educate

verb
ed·​u·​cate | \ ˈe-jə-ˌkāt How to pronounce educate (audio) \
educated; educating

Definition of educate

transitive verb

1a : to provide schooling for chose to educate their children at home
b : to train by formal instruction and supervised practice especially in a skill, trade, or profession
2a : to develop mentally, morally, or aesthetically especially by instruction
b : to provide with information : inform educating themselves about changes in the industry
3 : to persuade or condition to feel, believe, or act in a desired way educate the public to support our position

intransitive verb

: to educate a person or thing

Choose the Right Synonym for educate

teach, instruct, educate, train, discipline, school mean to cause to acquire knowledge or skill. teach applies to any manner of imparting information or skill so that others may learn. taught us a lot about our planet instruct suggests methodical or formal teaching. instructs raw recruits in military drill educate implies development of the mind. more things than formal schooling serve to educate a person train stresses instruction and drill with a specific end in view. trained foreign pilots to operate the new aircraft discipline implies training in habits of order and precision. a disciplined mind school implies training or disciplining especially in what is hard to master. schooled the horse in five gaits

Examples of educate in a Sentence

Parents trust schools to educate their children. The job of our public schools is to educate.
Recent Examples on the Web Many online booking sites have created animal welfare policies that educate travelers about unethical attractions and define their positions on these types of diversions, such as banning abusive activities from their platforms. Andrea Sachs, Washington Post, 18 Aug. 2022 This one in the Highlands, however, has a unique mission of sharing books specifically written in the German language or that educate people about German culture and Germanic countries. Maggie Menderski, The Courier-Journal, 11 Aug. 2022 Babb said of the $5 million, about $2.3 million will go toward developing the museum building's interior to allow for the exhibits that will educate the public on different aspects of the Marshals Service, or museum experience, to be installed. Thomas Saccente, Arkansas Online, 10 July 2022 The state didn’t challenge this claim but asserted that its responsibility to educate the young took priority. William A. Galston, WSJ, 13 Sep. 2022 This is insulting to an entire community working tirelessly to educate / change / provide alternative solutions / invest in climate positive solutions — to hire someone promoting over consumption and capitalism is beyond absurd! Sophie Mellor, Fortune, 8 Sep. 2022 Along with working with the Morton Arboretum, Wierema said all three communities are putting information on their websites to educate their residents. Steve Sadin, Chicago Tribune, 6 Sep. 2022 Gelsomino said Cleveland has consistently ignored First Amendment expression despite training and policies intended to educate officers. Melissa Noel, Essence, 6 Sep. 2022 The school serves to educate mostly impoverished, rural, indigenous communities. David Culver, CNN, 3 Sep. 2022 See More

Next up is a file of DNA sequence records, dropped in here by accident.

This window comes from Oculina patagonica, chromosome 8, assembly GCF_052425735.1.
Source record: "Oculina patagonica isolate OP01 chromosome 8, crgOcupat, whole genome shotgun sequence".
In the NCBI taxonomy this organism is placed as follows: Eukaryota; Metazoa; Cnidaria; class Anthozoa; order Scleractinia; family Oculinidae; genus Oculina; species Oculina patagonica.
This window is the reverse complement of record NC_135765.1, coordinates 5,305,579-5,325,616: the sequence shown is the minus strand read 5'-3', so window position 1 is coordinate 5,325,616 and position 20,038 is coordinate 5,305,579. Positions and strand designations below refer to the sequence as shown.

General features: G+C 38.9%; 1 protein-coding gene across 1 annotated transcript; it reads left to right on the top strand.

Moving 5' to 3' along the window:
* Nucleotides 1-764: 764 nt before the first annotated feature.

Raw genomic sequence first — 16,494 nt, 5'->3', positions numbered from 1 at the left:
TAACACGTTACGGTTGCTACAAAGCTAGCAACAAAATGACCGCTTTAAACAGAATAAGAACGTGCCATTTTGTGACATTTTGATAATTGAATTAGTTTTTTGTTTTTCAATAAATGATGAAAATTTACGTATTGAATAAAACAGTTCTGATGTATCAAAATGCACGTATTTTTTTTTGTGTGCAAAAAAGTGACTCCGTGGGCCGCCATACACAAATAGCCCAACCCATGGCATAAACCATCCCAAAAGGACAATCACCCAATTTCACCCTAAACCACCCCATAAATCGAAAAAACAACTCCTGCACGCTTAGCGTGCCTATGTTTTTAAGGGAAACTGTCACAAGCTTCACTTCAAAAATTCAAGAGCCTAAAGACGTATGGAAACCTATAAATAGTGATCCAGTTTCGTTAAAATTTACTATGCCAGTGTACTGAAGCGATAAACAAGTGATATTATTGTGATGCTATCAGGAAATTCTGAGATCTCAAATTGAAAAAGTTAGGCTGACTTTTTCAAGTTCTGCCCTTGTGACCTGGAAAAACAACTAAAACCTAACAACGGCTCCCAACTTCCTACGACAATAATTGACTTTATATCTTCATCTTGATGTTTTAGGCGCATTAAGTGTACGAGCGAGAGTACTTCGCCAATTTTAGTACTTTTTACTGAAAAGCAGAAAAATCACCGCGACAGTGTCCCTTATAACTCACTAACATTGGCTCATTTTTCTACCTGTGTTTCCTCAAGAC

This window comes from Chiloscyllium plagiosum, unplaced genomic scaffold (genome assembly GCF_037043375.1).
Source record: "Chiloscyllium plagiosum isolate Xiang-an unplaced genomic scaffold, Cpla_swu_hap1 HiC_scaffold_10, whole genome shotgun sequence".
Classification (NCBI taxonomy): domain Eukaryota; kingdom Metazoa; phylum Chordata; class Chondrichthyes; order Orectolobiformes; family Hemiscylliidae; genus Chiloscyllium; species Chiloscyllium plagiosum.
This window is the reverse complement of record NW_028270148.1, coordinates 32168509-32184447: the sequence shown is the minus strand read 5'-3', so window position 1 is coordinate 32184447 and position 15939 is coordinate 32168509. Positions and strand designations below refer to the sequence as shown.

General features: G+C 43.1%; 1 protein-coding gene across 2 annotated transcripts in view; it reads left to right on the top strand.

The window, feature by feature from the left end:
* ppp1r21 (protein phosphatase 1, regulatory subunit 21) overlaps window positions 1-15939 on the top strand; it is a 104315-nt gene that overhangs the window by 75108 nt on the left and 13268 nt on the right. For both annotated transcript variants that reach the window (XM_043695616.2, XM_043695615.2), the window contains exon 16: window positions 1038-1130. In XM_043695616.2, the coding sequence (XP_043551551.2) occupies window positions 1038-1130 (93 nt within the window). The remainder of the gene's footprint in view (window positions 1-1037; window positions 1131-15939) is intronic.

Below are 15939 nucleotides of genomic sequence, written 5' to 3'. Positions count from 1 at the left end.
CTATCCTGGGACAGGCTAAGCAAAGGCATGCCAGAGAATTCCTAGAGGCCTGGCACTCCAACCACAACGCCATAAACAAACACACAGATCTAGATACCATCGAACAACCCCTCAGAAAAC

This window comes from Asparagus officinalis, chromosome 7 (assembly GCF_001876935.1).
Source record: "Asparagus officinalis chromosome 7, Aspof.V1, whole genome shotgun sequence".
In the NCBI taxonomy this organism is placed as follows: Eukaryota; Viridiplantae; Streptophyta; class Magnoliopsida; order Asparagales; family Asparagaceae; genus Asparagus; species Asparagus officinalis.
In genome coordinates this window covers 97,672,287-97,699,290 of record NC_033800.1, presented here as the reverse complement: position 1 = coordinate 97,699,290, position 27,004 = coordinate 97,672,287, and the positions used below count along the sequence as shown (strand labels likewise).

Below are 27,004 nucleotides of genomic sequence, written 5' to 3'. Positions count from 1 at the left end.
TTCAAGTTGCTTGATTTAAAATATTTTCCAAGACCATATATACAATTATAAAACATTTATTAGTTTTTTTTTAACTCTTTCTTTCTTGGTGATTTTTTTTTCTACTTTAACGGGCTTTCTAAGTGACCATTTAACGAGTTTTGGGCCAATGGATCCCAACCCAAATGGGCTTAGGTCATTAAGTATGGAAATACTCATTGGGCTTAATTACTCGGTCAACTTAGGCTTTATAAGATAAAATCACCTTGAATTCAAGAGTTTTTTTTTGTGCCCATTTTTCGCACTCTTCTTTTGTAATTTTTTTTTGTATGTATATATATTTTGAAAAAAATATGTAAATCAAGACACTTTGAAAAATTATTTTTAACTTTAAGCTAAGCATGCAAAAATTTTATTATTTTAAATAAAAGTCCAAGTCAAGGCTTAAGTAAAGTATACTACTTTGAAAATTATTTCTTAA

These example sentences are selected automatically from various online news sources to reflect current usage of the word 'educate.' Views expressed in the examples do not represent the opinion of Merriam-Webster or its editors. Send us feedback.

First Known Use of educate

15th century, in the meaning defined at transitive sense 1a

History and Etymology for educate

Middle English, to rear, from Latin educatus, past participle of educare to rear, educate, from educere to lead forth — more at educe

Buying Guide

The Britannica Reviews team has selected the coolest backpacks for students and adults alike.

Learn More About educate

Time Traveler for educate

Time Traveler

The first known use of educate was in the 15th century

See more words from the same century

Dictionary Entries Near educate

educand

educate

educated

See More Nearby Entries 

Statistics for educate

Last Updated

28 Sep 2022

Cite this Entry

“Educate.” Merriam-Webster.com Dictionary, Merriam-Webster, https://www.merriam-webster.com/dictionary/educate. Accessed 4 Oct. 2022.

Style: MLA
MLACheck Mark Icon ChicagoCheck Mark Icon APACheck Mark Icon Merriam-WebsterCheck Mark Icon

More Definitions for educate

educate

verb
ed·​u·​cate | \ ˈe-jə-ˌkāt How to pronounce educate (audio) \
educated; educating

Kids Definition of educate

1 : to provide schooling for Her parents are educating her at home.
2 : to develop the mind and morals of especially by formal instruction : teach Teachers work hard to educate their students.
3 : to provide with necessary information The public should be educated about how to save energy.

Other Words from educate

educator \ ˈe-​jə-​ˌkā-​tər \ noun

More from Merriam-Webster on educate

Nglish: Translation of educate for Spanish Speakers

Britannica English: Translation of educate for Arabic Speakers

WORD OF THE DAY

Test Your Vocabulary

Challenging Words You Should Know

  • hedgehog reading a book
  • Often used to describe “the march of time,” what does inexorable mean?
Name That Thing

Test your visual vocabulary with our 10-question challenge!

TAKE THE QUIZ
Universal Daily Crossword

A daily challenge for crossword fanatics.

TAKE THE QUIZ
Love words? Need even more definitions?

Subscribe to America's largest dictionary and get thousands more definitions and advanced search—ad free!